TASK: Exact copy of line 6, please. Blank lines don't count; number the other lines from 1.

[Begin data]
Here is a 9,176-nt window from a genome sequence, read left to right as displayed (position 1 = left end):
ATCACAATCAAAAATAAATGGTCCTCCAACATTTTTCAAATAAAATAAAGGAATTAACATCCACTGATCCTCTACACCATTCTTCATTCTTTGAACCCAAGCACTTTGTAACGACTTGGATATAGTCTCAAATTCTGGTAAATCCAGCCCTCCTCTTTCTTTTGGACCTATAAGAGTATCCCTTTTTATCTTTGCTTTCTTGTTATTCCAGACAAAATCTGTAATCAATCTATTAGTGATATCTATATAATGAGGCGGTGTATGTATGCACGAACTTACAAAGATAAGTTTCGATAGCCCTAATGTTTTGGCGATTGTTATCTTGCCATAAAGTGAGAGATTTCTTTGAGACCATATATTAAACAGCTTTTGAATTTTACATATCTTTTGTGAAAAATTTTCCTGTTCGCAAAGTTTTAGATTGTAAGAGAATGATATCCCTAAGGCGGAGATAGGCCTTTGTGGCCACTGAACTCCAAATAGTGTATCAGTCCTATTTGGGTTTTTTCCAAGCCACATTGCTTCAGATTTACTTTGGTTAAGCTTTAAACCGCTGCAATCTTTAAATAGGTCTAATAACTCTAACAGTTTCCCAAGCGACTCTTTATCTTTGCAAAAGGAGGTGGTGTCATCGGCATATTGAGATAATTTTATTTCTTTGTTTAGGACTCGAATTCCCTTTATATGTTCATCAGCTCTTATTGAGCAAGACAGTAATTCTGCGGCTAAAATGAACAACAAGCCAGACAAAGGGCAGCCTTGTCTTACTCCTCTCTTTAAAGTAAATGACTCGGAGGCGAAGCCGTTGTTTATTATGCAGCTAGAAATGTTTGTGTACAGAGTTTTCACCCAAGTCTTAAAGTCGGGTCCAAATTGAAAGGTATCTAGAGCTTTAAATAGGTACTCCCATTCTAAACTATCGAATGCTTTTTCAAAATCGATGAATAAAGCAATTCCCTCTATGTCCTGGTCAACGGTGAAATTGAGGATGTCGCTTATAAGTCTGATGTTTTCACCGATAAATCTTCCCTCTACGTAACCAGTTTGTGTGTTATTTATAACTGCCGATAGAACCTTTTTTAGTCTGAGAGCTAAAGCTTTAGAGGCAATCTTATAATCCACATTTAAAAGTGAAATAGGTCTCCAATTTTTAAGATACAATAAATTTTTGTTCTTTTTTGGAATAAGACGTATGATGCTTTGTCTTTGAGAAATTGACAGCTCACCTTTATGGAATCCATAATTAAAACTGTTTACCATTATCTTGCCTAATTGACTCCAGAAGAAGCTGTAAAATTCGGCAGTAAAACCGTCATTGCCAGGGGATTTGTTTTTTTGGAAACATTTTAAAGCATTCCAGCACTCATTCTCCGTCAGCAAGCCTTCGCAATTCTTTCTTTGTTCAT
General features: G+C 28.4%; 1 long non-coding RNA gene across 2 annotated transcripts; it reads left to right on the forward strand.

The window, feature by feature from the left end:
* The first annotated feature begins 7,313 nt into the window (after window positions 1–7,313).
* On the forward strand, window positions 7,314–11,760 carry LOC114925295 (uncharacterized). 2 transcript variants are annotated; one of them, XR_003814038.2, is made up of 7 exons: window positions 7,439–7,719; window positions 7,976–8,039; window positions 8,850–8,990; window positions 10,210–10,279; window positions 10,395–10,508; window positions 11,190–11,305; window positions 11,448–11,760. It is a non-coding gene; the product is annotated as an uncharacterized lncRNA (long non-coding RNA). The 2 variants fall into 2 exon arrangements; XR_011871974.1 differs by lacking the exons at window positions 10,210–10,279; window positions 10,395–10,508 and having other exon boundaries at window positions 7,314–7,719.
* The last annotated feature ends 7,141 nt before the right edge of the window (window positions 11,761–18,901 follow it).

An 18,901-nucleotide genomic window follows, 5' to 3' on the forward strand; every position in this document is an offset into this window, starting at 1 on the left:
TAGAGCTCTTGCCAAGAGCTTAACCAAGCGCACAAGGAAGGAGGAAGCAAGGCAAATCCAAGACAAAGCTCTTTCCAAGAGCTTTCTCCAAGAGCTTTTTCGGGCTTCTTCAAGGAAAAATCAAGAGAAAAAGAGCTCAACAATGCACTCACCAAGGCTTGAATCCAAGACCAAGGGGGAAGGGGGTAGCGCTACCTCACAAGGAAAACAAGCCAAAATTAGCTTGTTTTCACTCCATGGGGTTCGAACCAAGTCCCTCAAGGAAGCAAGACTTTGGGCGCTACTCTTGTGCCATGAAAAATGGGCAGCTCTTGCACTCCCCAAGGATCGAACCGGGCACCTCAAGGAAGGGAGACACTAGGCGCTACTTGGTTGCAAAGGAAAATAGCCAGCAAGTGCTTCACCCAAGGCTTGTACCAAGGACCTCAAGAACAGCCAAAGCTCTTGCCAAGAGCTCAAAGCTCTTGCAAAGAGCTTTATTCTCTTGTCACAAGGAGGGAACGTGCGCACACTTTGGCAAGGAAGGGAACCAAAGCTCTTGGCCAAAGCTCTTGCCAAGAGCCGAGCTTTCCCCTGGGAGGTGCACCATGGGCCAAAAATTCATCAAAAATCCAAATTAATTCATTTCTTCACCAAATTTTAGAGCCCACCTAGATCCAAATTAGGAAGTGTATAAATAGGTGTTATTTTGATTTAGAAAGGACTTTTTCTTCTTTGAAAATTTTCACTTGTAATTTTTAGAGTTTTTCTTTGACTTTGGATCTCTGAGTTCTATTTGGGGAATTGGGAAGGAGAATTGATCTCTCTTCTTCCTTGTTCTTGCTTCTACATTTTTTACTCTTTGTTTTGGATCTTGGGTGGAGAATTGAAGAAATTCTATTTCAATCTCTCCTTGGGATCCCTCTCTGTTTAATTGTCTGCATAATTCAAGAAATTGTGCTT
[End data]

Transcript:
* On the forward strand, window positions 7,314–11,760 carry LOC114925295 (uncharacterized). 2 transcript variants are annotated; one of them, XR_003814038.2, is made up of 7 exons: window positions 7,439–7,719; window positions 7,976–8,039; window positions 8,850–8,990; window positions 10,210–10,279; window positions 10,395–10,508; window positions 11,190–11,305; window positions 11,448–11,760. It is a non-coding gene; the product is annotated as an uncharacterized lncRNA (long non-coding RNA). The 2 variants fall into 2 exon arrangements; XR_011871974.1 differs by lacking the exons at window positions 10,210–10,279; window positions 10,395–10,508 and having other exon boundaries at window positions 7,314–7,719.